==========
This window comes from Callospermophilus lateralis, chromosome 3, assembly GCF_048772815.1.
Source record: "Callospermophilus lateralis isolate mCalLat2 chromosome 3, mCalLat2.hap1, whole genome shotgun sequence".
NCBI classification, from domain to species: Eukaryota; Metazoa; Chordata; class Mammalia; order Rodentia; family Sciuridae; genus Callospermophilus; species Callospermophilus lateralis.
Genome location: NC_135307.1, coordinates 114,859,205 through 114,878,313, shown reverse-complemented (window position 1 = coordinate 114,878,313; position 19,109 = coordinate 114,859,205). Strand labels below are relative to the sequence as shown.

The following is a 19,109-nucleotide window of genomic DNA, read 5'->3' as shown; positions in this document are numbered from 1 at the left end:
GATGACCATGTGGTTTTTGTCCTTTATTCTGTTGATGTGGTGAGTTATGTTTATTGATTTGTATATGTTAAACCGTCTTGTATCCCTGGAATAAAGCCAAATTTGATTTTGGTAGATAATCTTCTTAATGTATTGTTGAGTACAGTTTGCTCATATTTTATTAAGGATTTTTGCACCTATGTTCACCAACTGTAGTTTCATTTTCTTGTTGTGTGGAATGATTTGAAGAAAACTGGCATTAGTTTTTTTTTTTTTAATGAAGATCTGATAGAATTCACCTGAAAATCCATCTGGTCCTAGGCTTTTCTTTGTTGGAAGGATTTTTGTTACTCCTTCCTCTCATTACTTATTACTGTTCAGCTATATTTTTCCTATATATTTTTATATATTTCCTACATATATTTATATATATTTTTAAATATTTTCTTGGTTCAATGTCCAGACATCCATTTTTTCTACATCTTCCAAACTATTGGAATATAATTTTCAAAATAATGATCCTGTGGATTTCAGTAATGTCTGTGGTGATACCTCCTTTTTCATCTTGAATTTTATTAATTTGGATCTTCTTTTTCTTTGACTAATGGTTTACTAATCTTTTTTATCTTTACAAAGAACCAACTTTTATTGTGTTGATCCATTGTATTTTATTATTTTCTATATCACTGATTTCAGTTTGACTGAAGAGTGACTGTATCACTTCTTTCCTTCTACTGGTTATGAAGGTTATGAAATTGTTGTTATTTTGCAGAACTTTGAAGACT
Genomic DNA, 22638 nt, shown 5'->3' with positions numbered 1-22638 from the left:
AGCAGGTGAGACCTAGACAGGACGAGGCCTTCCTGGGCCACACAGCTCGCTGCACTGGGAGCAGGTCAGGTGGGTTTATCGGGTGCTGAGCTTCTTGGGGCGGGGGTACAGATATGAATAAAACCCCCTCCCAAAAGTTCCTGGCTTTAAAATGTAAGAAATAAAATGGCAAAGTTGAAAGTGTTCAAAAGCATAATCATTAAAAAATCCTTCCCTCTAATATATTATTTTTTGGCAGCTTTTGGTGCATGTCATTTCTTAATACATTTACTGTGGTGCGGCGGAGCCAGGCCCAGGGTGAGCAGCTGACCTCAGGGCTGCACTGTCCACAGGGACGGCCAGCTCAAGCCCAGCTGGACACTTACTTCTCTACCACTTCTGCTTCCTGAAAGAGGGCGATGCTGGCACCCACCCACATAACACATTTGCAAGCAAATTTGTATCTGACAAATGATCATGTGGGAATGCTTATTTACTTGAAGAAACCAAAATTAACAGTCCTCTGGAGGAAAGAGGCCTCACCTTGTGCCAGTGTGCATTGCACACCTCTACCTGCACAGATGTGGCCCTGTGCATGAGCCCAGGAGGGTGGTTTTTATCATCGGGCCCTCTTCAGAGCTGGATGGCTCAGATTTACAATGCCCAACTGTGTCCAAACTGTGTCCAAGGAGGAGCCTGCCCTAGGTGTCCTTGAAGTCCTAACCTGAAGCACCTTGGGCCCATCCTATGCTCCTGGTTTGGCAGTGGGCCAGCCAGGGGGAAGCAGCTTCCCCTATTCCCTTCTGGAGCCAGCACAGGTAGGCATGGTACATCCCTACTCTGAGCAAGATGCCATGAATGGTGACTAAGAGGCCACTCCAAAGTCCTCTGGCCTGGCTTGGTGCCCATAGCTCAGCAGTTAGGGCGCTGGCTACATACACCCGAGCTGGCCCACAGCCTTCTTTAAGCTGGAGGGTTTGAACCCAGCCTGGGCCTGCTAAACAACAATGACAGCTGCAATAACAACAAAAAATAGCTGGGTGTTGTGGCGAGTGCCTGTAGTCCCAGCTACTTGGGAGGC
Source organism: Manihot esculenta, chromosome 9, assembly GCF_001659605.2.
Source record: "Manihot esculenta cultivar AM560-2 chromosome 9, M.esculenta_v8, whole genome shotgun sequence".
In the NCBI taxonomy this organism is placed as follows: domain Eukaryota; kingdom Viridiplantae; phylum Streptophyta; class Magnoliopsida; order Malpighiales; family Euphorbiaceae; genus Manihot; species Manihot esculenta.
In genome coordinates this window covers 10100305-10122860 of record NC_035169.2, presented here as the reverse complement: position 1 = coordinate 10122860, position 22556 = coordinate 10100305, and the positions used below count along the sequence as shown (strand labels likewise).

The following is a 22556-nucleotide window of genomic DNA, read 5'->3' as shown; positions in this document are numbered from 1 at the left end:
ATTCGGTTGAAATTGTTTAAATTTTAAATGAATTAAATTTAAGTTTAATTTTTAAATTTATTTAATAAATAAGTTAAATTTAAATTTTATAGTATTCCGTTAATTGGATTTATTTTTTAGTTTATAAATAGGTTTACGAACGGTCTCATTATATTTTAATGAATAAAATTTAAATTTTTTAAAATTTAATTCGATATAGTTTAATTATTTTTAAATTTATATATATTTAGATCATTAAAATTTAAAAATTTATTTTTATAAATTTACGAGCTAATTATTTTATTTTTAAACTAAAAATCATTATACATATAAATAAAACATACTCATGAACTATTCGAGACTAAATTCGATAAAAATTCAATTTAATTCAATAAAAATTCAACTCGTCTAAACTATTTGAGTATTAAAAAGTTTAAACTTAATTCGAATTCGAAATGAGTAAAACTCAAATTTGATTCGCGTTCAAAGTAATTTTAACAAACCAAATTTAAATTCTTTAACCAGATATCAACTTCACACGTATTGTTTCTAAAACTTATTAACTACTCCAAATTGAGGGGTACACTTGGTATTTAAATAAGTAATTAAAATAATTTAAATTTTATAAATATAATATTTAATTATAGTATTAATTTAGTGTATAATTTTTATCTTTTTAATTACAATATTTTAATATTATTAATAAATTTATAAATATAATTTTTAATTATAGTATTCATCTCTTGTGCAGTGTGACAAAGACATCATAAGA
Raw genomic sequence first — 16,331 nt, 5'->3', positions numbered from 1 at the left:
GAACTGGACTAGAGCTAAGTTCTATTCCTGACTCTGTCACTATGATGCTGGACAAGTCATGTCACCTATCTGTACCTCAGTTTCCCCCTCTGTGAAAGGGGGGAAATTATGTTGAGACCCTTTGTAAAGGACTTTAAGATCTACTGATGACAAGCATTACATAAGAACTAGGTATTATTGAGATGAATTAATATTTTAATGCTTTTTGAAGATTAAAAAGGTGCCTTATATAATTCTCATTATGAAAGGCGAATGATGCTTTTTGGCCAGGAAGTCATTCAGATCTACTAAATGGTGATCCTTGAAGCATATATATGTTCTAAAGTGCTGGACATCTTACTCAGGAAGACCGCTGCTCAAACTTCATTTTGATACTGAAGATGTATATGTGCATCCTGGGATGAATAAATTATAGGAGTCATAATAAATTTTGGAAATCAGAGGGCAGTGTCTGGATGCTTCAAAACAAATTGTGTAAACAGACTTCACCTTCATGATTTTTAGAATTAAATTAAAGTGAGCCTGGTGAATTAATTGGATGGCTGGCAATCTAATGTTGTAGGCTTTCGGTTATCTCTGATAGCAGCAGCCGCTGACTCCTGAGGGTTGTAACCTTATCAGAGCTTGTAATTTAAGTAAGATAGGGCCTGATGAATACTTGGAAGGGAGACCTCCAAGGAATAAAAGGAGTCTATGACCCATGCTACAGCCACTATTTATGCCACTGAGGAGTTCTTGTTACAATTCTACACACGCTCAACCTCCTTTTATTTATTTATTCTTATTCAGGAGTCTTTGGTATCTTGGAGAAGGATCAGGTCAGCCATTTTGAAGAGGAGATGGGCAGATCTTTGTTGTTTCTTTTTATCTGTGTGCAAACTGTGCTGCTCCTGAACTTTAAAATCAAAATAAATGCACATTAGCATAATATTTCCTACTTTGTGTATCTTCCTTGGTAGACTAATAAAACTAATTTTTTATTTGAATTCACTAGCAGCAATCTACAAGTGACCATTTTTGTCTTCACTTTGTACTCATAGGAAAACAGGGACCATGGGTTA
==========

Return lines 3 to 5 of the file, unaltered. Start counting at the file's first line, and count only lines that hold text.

NCBI classification, from domain to species: Eukaryota; Metazoa; Chordata; class Mammalia; order Rodentia; family Sciuridae; genus Callospermophilus; species Callospermophilus lateralis.
Genome location: NC_135307.1, coordinates 114,859,205 through 114,878,313, shown reverse-complemented (window position 1 = coordinate 114,878,313; position 19,109 = coordinate 114,859,205). Strand labels below are relative to the sequence as shown.

The following is a 19,109-nucleotide window of genomic DNA, read 5'->3' as shown; positions in this document are numbered from 1 at the left end: